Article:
From: James F. Weleber
Sent: Thursday, April 01, 2004 1:49 AM
To: Lauren Hathorn
Cc: Steven Slverman
Subject: BUSTED Screening

Hey Lauren,

Congratulations on getting involved with SSDP, it’s a great organization to devote your time and talent to.

Ok, so on to the BUSTED screening. I browsed around ASU’s webpage for a bit and found that you most likely want to deal with the folks on the “Programming and Activities Board”; this is a board under the ASASU student government. The first thing I would do would be to pitch the idea of them co-sponsoring this event with your SSDP chapter. This way you get to tap into their funding — which should be more than enough to pull this off — and you get street credibility for bringing them the idea.

When you pitch them the event make sure you stress the educational nature of this. Tell them how you are trying to get more students to be familiar with their constitutional rights and be more comfortable dealing with the police. Tell them you just want to create a more enlightened electorate — just like the founding fathers would have wanted. (I know that sounds corny but give them the gist of it).

If they buy in, then you have just tapped into a resource that has been putting on events of this magnitude all year. They should have a set way to handle the event, but if they don’t, find out what they will need from your SSDP chapter (e.g. funds, advertising, people to work the door, etc.), and start putting that together.

If the Programming guys don’t want to be involved with this event, don’t sweat it. You don’t need them. The amount of legwork you’ll have to do is greater but shouldn’t be too bad.

1) The first thing is to find a good time for the event and a good location. You’ll want to check with your conference services department to see how they handle room reservations. You are going to want to check the university calendar and make sure you won’t be competing with too many other activities. Sadly for us we missed out on about 450 students because we scheduled our event the same night as “Dress Your RA”, which most on-campus students must attend.

2) After you get the room, start your advertising!!! This is the most important thing. It’s cool to host an event, but trust us; you’ll have a much better time when people flood your event. We put up huge (11×17) posters all over campus, all over town, and on every floor of the dorms. The best advertising for us turned out to be the advertising in the dorms. Check with your residence life office to see how you can submit posters for events. (Click here to see our poster.)

3) We also sent out press releases to the local papers, and local TV stations. They added our event to the community events calendar. It’s important to send out these press releases at least one week before the event. Try to meet with a news anchor or writer when you drop off your press release. The student paper should be an automatic buy-in for press coverage, but don’t be afraid to tackle the big papers in town.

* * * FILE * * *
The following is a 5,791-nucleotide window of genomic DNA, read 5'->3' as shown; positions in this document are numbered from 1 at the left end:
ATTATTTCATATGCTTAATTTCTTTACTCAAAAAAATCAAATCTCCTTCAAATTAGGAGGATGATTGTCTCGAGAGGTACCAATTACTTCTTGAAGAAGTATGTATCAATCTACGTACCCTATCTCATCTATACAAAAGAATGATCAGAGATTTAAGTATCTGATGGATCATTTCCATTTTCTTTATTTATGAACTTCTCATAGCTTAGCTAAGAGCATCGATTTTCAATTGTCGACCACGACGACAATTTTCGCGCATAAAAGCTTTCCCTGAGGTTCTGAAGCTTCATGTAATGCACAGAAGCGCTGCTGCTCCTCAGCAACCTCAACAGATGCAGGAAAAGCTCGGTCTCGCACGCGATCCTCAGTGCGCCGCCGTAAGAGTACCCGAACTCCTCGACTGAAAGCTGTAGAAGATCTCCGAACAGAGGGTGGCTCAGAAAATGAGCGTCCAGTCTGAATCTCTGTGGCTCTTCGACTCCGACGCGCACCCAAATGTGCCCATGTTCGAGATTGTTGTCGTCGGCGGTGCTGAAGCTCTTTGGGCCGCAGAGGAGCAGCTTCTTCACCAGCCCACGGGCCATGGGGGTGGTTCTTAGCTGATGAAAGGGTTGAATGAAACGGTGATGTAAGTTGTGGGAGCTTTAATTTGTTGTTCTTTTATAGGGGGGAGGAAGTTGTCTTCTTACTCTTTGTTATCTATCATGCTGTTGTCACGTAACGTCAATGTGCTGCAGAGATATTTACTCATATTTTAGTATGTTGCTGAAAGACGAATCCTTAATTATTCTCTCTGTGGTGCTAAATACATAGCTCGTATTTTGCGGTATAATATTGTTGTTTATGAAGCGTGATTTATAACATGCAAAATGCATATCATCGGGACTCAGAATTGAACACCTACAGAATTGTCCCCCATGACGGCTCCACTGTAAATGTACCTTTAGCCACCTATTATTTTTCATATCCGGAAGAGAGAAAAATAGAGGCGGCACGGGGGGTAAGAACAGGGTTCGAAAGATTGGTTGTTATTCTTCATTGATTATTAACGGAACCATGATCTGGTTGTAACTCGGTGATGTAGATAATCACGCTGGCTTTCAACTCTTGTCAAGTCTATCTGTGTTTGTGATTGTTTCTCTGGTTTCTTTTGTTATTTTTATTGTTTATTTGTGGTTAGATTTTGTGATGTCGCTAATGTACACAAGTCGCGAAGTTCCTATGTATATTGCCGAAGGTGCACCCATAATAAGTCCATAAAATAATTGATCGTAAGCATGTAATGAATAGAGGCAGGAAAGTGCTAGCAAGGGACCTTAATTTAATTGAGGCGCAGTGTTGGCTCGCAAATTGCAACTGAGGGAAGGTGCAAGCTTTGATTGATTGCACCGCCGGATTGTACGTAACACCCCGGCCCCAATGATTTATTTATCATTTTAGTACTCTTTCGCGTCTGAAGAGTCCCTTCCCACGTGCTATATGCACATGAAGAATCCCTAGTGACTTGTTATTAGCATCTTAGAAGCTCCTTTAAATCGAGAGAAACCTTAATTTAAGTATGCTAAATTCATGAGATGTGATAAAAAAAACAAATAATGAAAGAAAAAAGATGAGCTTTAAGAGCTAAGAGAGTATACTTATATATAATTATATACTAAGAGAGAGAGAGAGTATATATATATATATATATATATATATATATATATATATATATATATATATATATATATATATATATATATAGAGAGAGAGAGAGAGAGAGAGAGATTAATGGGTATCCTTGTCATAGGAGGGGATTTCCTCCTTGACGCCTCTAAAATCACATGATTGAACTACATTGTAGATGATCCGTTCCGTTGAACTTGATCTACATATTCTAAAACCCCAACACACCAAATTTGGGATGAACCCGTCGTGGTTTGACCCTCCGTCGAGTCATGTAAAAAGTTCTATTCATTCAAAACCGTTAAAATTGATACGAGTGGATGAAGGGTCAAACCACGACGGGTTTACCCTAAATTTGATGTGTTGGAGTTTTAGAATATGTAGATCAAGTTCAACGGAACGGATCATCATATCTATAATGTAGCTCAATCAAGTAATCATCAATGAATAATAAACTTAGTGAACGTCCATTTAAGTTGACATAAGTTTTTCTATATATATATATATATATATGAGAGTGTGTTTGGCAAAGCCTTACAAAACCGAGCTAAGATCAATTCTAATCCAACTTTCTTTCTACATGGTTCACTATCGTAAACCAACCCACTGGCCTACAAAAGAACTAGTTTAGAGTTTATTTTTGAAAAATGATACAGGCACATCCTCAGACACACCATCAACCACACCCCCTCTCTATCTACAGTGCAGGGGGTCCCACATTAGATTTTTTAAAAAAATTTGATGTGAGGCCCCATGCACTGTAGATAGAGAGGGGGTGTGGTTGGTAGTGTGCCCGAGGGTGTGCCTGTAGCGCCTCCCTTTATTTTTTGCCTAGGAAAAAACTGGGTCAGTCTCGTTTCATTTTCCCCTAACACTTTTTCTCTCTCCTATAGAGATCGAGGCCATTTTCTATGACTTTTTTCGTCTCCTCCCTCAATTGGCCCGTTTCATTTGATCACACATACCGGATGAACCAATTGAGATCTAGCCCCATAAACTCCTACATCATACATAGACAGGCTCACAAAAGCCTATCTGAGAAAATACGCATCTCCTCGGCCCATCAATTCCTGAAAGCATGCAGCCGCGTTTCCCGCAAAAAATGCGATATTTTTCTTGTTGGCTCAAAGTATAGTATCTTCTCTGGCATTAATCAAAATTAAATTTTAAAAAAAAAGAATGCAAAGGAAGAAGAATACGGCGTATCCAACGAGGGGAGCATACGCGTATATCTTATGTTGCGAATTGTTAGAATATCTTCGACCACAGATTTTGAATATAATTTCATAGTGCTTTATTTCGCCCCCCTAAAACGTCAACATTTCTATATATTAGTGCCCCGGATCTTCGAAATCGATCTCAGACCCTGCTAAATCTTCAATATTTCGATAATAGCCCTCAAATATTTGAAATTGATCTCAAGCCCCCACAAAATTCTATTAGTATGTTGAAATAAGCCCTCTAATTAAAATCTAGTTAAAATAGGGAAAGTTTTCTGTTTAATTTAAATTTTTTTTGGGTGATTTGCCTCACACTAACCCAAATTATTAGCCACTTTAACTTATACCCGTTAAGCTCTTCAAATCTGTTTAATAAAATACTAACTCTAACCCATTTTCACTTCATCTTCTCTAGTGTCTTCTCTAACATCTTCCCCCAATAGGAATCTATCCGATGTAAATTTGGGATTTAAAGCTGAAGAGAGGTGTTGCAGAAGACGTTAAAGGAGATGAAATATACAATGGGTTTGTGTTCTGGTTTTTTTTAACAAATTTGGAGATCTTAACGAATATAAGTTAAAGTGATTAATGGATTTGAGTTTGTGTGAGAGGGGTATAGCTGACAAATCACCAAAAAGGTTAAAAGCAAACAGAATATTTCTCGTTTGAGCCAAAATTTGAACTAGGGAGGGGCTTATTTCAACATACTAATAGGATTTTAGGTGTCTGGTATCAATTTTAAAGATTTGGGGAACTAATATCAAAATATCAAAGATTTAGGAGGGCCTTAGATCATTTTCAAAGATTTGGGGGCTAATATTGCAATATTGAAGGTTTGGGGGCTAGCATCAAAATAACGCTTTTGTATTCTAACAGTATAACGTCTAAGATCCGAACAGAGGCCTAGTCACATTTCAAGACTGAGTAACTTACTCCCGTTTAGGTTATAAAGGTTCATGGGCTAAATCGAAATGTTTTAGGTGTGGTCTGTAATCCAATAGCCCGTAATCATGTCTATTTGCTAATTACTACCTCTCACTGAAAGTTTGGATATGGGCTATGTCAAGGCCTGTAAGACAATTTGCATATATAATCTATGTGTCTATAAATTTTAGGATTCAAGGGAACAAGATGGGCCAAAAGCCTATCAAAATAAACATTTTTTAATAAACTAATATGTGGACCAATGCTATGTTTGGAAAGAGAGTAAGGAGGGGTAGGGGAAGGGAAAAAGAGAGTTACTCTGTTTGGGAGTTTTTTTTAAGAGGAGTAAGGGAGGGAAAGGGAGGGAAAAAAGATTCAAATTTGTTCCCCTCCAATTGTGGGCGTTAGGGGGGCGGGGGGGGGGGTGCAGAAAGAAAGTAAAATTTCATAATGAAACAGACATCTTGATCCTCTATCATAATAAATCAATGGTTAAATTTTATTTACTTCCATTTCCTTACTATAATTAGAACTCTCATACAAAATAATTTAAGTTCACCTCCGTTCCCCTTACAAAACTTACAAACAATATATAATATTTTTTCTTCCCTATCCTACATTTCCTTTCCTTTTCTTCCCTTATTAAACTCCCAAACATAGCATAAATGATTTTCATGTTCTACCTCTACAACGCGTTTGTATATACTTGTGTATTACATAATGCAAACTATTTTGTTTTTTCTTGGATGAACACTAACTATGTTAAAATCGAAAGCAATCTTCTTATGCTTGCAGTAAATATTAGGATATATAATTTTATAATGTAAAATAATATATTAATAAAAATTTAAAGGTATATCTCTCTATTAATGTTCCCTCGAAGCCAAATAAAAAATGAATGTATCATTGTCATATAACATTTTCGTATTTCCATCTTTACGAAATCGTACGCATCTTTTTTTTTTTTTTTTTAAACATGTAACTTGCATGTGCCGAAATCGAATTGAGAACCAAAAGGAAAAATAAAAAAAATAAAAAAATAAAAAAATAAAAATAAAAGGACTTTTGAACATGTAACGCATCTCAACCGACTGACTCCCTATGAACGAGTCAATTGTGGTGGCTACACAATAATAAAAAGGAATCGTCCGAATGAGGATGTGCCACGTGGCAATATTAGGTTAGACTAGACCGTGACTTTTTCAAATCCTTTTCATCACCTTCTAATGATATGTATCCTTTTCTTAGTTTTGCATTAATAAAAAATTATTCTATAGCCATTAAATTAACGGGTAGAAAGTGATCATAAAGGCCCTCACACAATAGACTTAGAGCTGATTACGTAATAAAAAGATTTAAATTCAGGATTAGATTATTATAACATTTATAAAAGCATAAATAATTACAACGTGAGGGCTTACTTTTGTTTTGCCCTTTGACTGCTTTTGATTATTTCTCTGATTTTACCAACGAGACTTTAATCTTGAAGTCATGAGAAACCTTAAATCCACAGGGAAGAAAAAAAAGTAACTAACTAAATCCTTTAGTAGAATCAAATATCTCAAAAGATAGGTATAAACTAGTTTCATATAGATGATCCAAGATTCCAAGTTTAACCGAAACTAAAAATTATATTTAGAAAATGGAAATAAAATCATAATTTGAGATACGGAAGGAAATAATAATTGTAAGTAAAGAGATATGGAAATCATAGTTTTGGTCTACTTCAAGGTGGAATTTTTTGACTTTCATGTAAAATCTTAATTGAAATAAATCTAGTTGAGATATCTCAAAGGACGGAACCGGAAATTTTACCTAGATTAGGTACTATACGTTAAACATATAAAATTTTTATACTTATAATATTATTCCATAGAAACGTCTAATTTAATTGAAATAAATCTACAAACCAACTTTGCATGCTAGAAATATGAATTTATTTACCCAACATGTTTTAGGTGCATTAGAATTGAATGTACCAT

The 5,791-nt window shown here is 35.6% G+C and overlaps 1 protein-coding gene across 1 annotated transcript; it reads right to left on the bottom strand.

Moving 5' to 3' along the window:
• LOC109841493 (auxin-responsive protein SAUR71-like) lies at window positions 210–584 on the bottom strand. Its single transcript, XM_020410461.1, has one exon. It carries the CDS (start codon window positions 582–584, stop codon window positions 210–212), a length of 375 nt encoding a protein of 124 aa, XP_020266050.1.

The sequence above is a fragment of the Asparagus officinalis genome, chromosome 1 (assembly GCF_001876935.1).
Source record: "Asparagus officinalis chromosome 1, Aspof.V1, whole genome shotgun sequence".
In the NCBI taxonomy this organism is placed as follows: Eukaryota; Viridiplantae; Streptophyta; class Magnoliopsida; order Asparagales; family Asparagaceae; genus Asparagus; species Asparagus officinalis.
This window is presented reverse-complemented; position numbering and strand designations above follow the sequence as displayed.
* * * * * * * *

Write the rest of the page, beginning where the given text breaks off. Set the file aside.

4) Talk up the event with other organizations on campus. We stopped by all the Greek houses to give them posters and cordially invite all of their members to the event. We also dropped by numerous other meetings from clubs like “Students for Choice”, “College Dems & Repubs”, “Habitat for Humanity”… the list goes on. Also, make announcements in your classes. See if your professors will make announcements in all of their sections also. Bottom line is this: Tell everybody you can think of, because you never know where your strong supporters will be.

5) Get a local attorney. We got the Bozeman Chief Public Defender for our event and we even got her to do it about 2hrs before it started. Our contract attorney had to leave town and so Mr. Silverman and I drove to a few attorneys offices and pitched them the event. Most loved the idea. Our public defender just could not say no. She said that this event was a great idea and that EVERBODY needed to know their rights better. You shouldn’t have to try too many lawyers before one signs on. Be sure to let them know what great, free advertising this would be for them.

6) Last, talk it up with the administration. Make meetings with the Dean of Students, the University President, the University Chief of Police, etc. Even if you don’t know what good the meeting will do, schedule it anyway. It is always good to be the one who approaches the administrators. You never know when having them on your side or just having them familiar with your chapter will come in handy. As an example: I met with our university police chief to explain to her how we were not trying to generate anti-police sentiment with this screening. I just told her we felt it was important that citizens knew their rights and how to use them in realistic ways. She thanked me for stopping by to clear that up with her and to this day we feel like we have open communication with the university police.

I know I wrote a ton. Good luck and have fun with this. It’s the best program we’ve ever put on.

Good Luck!